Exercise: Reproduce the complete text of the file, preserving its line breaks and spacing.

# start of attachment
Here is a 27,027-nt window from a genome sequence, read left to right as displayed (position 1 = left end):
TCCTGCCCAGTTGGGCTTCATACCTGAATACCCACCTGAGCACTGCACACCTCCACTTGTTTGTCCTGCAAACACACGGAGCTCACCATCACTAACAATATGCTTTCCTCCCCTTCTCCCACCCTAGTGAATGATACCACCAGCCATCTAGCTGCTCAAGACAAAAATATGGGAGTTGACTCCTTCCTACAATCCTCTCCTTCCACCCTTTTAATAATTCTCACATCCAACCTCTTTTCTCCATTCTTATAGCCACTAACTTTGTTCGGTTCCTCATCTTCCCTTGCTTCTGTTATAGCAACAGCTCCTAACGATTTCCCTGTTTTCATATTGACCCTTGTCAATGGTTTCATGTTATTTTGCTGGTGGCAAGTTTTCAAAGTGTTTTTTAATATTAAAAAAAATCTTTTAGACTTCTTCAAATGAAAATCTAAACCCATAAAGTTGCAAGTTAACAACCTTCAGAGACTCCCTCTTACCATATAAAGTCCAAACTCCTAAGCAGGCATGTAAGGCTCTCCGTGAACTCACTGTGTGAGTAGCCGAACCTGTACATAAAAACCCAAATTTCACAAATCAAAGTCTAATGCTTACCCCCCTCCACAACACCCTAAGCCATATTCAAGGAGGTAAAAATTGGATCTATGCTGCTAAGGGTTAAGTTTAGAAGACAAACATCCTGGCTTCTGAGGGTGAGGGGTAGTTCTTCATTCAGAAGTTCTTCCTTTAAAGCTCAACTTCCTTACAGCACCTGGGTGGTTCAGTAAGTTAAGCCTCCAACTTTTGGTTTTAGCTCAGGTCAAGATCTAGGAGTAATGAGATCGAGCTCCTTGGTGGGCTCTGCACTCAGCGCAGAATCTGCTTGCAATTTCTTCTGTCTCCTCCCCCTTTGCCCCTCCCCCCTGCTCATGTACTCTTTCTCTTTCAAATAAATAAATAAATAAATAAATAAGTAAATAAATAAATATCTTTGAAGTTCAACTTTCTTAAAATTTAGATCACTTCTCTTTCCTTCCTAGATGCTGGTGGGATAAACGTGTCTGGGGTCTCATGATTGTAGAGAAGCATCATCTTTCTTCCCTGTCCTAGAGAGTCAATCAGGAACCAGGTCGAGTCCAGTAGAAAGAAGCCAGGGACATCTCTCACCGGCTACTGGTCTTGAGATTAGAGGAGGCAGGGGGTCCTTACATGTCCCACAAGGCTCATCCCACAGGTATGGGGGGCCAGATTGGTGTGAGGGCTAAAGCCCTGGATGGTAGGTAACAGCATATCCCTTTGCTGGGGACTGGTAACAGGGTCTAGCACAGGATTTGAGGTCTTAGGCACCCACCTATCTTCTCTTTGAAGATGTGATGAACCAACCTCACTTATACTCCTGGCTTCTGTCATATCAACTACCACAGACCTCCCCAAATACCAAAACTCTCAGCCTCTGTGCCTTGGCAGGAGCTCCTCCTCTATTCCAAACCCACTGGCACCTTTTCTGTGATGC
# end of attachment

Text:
Here is a 27,027-nt window from a genome sequence, read left to right as displayed (position 1 = left end):
TCCTGCCCAGTTGGGCTTCATACCTGAATACCCACCTGAGCACTGCACACCTCCACTTGTTTGTCCTGCAAACACACGGAGCTCACCATCACTAACAATATGCTTTCCTCCCCTTCTCCCACCCTAGTGAATGATACCACCAGCCATCTAGCTGCTCAAGACAAAAATATGGGAGTTGACTCCTTCCTACAATCCTCTCCTTCCACCCTTTTAATAATTCTCACATCCAACCTCTTTTCTCCATTCTTATAGCCACTAACTTTGTTCGGTTCCTCATCTTCCCTTGCTTCTGTTATAGCAACAGCTCCTAACGATTTCCCTGTTTTCATATTGACCCTTGTCAATGGTTTCATGTTATTTTGCTGGTGGCAAGTTTTCAAAGTGTTTTTTAATATTAAAAAAAATCTTTTAGACTTCTTCAAATGAAAATCTAAACCCATAAAGTTGCAAGTTAACAACCTTCAGAGACTCCCTCTTACCATATAAAGTCCAAACTCCTAAGCAGGCATGTAAGGCTCTCCGTGAACTCACTGTGTGAGTAGCCGAACCTGTACATAAAAACCCAAATTTCACAAATCAAAGTCTAATGCTTACCCCCCTCCACAACACCCTAAGCCATATTCAAGGAGGTAAAAATTGGATCTATGCTGCTAAGGGTTAAGTTTAGAAGACAAACATCCTGGCTTCTGAGGGTGAGGGGTAGTTCTTCATTCAGAAGTTCTTCCTTTAAAGCTCAACTTCCTTACAGCACCTGGGTGGTTCAGTAAGTTAAGCCTCCAACTTTTGGTTTTAGCTCAGGTCAAGATCTAGGAGTAATGAGATCGAGCTCCTTGGTGGGCTCTGCACTCAGCGCAGAATCTGCTTGCAATTTCTTCTGTCTCCTCCCCCTTTGCCCCTCCCCCCTGCTCATGTACTCTTTCTCTTTCAAATAAATAAATAAATAAATAAATAAGTAAATAAATAAATATCTTTGAAGTTCAACTTTCTTAAAATTTAGATCACTTCTCTTTCCTTCCTAGATGCTGGTGGGATAAACGTGTCTGGGGTCTCATGATTGTAGAGAAGCATCATCTTTCTTCCCTGTCCTAGAGAGTCAATCAGGAACCAGGTCGAGTCCAGTAGAAAGAAGCCAGGGACATCTCTCACCGGCTACTGGTCTTGAGATTAGAGGAGGCAGGGGGTCCTTACATGTCCCACAAGGCTCATCCCACAGGTATGGGGGGCCAGATTGGTGTGAGGGCTAAAGCCCTGGATGGTAGGTAACAGCATATCCCTTTGCTGGGGACTGGTAACAGGGTCTAGCACAGGATTTGAGGTCTTAGGCACCCACCTATCTTCTCTTTGAAGATGTGATGAACCAACCTCACTTATACTCCTGGCTTCTGTCATATCAACTACCACAGACCTCCCCAAATACCAAAACTCTCAGCCTCTGTGCCTTGGCAGGAGCTCCTCCTCTATTCCAAACCCACTGGCACCTTTTCTGTGATGC